Spark, a self-described “socialist” organization whose supporters include Dearborn Truck local bargaining committeeman Gary Walkowicz, posted a September 8 editorial titled, “Federal Government Attacks the Unions.”

“Now, mind you, to date, there have been no charges, no indictments filed against either UAW President Jones or Williams,” the statement declares. “And there may or may not ever be. But clearly, the government had an interest to create a ‘guilty until proven innocent’ situation.”

The organization compares the Justice Department’s investigation with the McCarthyite witch hunts of the 1950s, when the federal government attacked and removed socialists and other left-wing militants and political opponents from the leadership of the unions.

Such a comparison is ludicrous. The UAW leaders indicted for corruption have pleaded guilty. Not even the UAW has claimed that those who have been convicted are innocent. Instead, the union has said it is cooperating with federal prosecutors and instituting supposed reforms.

Of course, the Trump administration has its own motives, and workers cannot look to the government to defend their interests. To acknowledge this fact, however, does not mean that the prosecution of UAW officials is an attack on workers, who must, on principle, come to the defense of Jones, Dennis Williams, et al.

Far from being witch-hunted for leading militant struggles, General Holiefield, Norwood Jewell, Michael Grimes & Co. have spent their whole careers as company men imposing the dictates of the auto executives.

“This current activity of the federal agencies constitutes a real attack—against the unions, the only organizations the working class has today, and against the working class in general,” Spark insists. “What better way to break down the union and demoralize the workers in front of a fight with the bosses?”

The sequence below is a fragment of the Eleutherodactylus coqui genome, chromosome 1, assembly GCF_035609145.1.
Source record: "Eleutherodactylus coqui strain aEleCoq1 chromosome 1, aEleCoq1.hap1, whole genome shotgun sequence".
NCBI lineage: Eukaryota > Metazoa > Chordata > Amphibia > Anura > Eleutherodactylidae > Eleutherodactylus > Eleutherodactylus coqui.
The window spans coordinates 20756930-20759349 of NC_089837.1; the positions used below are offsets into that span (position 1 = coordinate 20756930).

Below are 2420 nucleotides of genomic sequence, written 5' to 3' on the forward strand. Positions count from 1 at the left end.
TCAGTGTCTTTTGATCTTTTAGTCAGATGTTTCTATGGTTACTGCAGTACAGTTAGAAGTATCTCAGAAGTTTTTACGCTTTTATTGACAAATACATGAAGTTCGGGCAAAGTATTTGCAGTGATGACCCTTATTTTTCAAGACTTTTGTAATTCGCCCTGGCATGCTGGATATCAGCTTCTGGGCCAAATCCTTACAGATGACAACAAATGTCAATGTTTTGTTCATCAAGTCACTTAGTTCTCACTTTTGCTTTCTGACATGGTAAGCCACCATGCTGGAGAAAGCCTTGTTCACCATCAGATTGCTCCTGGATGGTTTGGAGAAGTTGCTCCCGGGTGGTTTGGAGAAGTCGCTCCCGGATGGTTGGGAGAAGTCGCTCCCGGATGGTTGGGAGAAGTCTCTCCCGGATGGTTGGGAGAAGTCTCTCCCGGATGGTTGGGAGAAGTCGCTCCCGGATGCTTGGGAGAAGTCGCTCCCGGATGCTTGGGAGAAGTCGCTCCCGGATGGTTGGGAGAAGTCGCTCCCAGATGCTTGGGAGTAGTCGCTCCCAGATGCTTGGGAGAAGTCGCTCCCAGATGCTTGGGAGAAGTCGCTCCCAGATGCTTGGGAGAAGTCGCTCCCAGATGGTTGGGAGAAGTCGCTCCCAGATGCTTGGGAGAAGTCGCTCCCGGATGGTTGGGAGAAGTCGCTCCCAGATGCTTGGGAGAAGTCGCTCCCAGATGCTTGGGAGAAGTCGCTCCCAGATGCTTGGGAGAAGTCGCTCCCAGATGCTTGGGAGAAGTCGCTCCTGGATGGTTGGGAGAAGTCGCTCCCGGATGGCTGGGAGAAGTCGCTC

Why would the exposure of UAW bribe-taking demoralize workers? If anything, it has strengthened their conviction that the only way they will win anything in this contract struggle is to take the conduct of the fight out of the hands of the bought-and-paid-for “bargainers.”

By falsely claiming that the unions are “the only organizations the working class has today,” the fraternity of fake-leftists and aspiring union officials is desperately trying to prevent workers from rejecting the authority of the UAW and building new organizations of struggle.

The UAW is not a working class organization. Since 1979, when the UAW was put on the Chrysler board of directors, it has colluded to slash jobs and reduce the share of income going to workers. In return, the auto companies funneled a portion of this stolen money back to the UAW in the form of billions in corporate shares and “Joint Funds Reimbursements.”

If workers want to fight for improved wages and medical coverage, the abolition of the hated two-tier and temporary employment system and the reestablishment of the principle of equal pay for equal work, then they are going to have to fight for it themselves.

In every location, workers must elect factory committees, controlled by the rank-and-file workers and committed to fight for their demands. Workers do not need nor will they get the permission of the UAW to build these committees. On the contrary, their authority will arise from the workers themselves and their commitment to fight.